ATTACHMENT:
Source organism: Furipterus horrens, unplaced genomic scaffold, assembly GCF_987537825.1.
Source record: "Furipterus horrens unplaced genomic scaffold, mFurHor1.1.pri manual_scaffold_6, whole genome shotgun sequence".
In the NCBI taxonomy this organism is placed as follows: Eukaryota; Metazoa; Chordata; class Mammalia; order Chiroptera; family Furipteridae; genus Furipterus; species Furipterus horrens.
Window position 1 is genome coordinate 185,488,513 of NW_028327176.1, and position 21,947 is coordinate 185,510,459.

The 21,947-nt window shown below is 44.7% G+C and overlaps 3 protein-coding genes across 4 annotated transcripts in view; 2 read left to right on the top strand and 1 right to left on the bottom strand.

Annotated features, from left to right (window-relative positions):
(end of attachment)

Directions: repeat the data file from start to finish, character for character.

Source organism: Furipterus horrens, unplaced genomic scaffold, assembly GCF_987537825.1.
Source record: "Furipterus horrens unplaced genomic scaffold, mFurHor1.1.pri manual_scaffold_6, whole genome shotgun sequence".
In the NCBI taxonomy this organism is placed as follows: Eukaryota; Metazoa; Chordata; class Mammalia; order Chiroptera; family Furipteridae; genus Furipterus; species Furipterus horrens.
Window position 1 is genome coordinate 185,488,513 of NW_028327176.1, and position 21,947 is coordinate 185,510,459.

The 21,947-nt window shown below is 44.7% G+C and overlaps 3 protein-coding genes across 4 annotated transcripts in view; 2 read left to right on the top strand and 1 right to left on the bottom strand.

Annotated features, from left to right (window-relative positions):